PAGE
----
Chicago | Los Angeles | Miami | New York | San Francisco | Santa Fe
Amsterdam | Berlin | Brussels | London | Paris | São Paulo | Toronto | China | India | Worldwide
 
Amsterdam

Huis Marseille Museum voor Fotografie

Exhibition Detail
Second Nature
Keizersgracht 401
1016 EK Amsterdam
Netherlands


March 2nd, 2012 - June 3rd, 2012
Opening: 
March 2nd, 2012 5:00 PM - 7:00 PM
 
Hanaiapa  , Guy TillimGuy Tillim, Hanaiapa ,
Hiva Oa, 2011, Pigment ink on cotton paper
© Courtesy Stevenson gallery, South Africa
> QUICK FACTS
WEBSITE:  
http://www.huismarseille.nl
NEIGHBORHOOD:  
Canal Girdle
EMAIL:  
info@huismarseille.nl
PHONE:  
31 20 5318989
OPEN HOURS:  
Tuesday - Sunday, 11.00 - 18.00 h (closed on Mondays)
TAGS:  
photography
> DESCRIPTION
[“My journeys have been idiosyncratic, often purposeless, not so much to commit journalism as to travel for its own sake.”]


The images of the South African photographer Guy Tillim (1962, Johannesburg) display an analytical precision that never fails to stir up the emotions. His photographic career began in the latter years of apartheid, and this period continues to affect his work. In the ten short years that he has worked as a freelance photographer for local and foreign media, including Reuters and Agence France Presse, he has moved away from photojournalism and towards a much more humane and subtle approach to his themes. After the successful publication of Congo Democratic in 2006 Guy Tillim decided to pursue a non-political subject, and in 2010 he bought a catamaran and sailed from New Zealand to the Polynesian islands. In the wake of the British explorer Captain James Cook (1728–1779), and more than a century after the painter Paul Gauguin (and numerous other artists), he sought to portray the modern landscapes of these ‘paradise islands’. His intensely light, vividly colourful, windblown landscapes occasionally call to mind the paintings of the Douanier Rousseau, but Guy Tillim’s photographs also reveal these landscapes as being new, up to date, and full of life. These are images that live long in the mind. They also advance the art of photography, for Guy Tillim’s work seems to have liberated the genre of landscape photography from every cliché that had ever crept in over the years. In collaboration with the Stevenson Gallery in Cape Town. A book with the same name will be published in 2012 by Prestel Verlag.

 [ “In reading the accounts of the artists who accompanied Captain James Cook, Guy Tillim was interested to note that their debates on-board ship around the subject of the representation of landscape are very similar to those we have today: how much do you ‘give’ a scene and how much do you let it speak for itself?”]

 

In brief: Guy Tillim was born in Johannesburg in 1962, and went on to study economics at the University of Cape Town. He started taking photographs in the 1980s, first with the Afropix collective, and later also for important foreign media. He has won many prizes, including the DaimlerChrysler Award for South African photography in 2004 and the Leica Oscar Barnack Award in 2005. Guy Tillim’s eminently collectable books include Jo’burg, 2005; Petros Village, 2006; Avenue Patrice Lumumba, 2008; and Roma, Città di mezzo, 2009.


[“My journeys have been idiosyncratic, often purposeless, not so much to commit journalism as to travel for its own sake.”]

De foto’s van de Zuid-Afrikaanse fotograaf Guy Tillim (1962, Johannesburg) hebben een analytische precisie die feilloos de emotie weet te treffen. Zijn carrière als fotograaf begon in de nadagen van de apartheid. Dat kenmerkt hem. In de kleine tien jaar dat hij als freelance fotograaf voor lokale en buitenlandse media werkte, o.a. Reuters en Agence France Presse, heeft hij de fotojournalistiek ingewisseld voor een veel humanere en genuanceerdere benadering van zijn thema’s. Na zijn succesvolle publicatie Congo Democratic in 2006, heeft hij voor een niet politiek onderwerp gekozen. In 2010 kocht Guy Tillim een catamaran en zeilde vanuit Nieuw Zeeland naar de Polynesische eilanden. In het spoor van de Britse ontdekkingsreiziger Captain James Cook (1728–1779), en ruim een eeuw later van de schilder Paul Gauguin, en vele andere kunstenaars, wilde hij het huidige landschap op deze paradijselijke eilanden opnieuw in beeld brengen. Zijn verbluffend lichte, intens kleurige en winderige landschappen doen op sommige momenten denken aan de schilderijen van Le Douanier Rousseau. In de foto’s van Guy Tillim toont zich dit landschap als nieuw, actueel en vol leven. Dit is werk dat lang op het netvlies blijft hangen. Ook de fotografie wordt ermee vooruit geholpen: met dit werk lijkt Guy Tillim het genre landschapsfotografie ontdaan te hebben van alle clichés die er mettertijd zijn ingeslopen. In samenwerking met de Stevenson Gallery in Kaapstad. Het gelijknamige boek verschijnt begin 2012 bij Prestel Verlag.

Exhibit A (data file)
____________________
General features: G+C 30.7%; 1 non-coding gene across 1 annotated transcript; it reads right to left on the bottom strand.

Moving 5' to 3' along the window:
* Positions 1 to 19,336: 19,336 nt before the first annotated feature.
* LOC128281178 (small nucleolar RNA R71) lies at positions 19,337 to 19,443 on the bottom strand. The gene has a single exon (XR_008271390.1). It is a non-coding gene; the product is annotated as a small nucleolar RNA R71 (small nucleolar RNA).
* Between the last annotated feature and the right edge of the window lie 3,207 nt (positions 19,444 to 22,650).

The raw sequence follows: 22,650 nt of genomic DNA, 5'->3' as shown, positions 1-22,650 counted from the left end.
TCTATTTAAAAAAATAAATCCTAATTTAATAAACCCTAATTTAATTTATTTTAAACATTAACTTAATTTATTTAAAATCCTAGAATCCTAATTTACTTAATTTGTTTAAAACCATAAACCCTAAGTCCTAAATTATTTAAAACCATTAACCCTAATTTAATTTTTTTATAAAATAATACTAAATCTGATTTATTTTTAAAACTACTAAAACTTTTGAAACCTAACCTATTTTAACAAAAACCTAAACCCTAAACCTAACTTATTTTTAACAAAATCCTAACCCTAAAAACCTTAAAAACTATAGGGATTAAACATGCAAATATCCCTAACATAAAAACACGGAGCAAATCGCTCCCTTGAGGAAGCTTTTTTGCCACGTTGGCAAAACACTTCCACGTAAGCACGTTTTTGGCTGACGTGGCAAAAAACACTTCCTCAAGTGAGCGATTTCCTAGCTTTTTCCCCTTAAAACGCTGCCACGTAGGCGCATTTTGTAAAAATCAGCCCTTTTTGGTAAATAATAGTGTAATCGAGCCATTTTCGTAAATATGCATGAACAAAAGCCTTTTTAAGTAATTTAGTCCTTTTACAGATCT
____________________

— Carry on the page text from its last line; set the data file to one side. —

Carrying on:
[ “In reading the accounts of the artists who accompanied Captain James Cook, Guy Tillim was interested to note that their debates on-board ship around the subject of the epresentation of landscape are very similar to those we have today: how much do you ‘give’ a scene and how much do you let it speak for itself?”]

 

In het kort: Guy Tillim werd in 1962 geboren in Johannesburg. Hij studeerde economie aan de universiteit van Kaapstad. In de jaren tachtig begon hij te fotograferen, eerst bij het collectief Afropix, daarna ook voor grote buitenlandse media. Hij heeft veel prijzen gewonnen: waaronder in 2004 de DaimlerChrysler Award voor Zuid-Afrikaanse fotografie, evenals de Leica Oscar Barnack Award in het jaar daarop. Ook de boeken van Guy Tillim zijn het verzamelen waard, o.a.: Jo’burg, 2005; Petros Village, 2006; Avenue Patrice Lumumba, 2008; Roma, Città di mezzo, 2009.


Copyright © 2006-2013 by ArtSlant, Inc. All images and content remain the © of their rightful owners.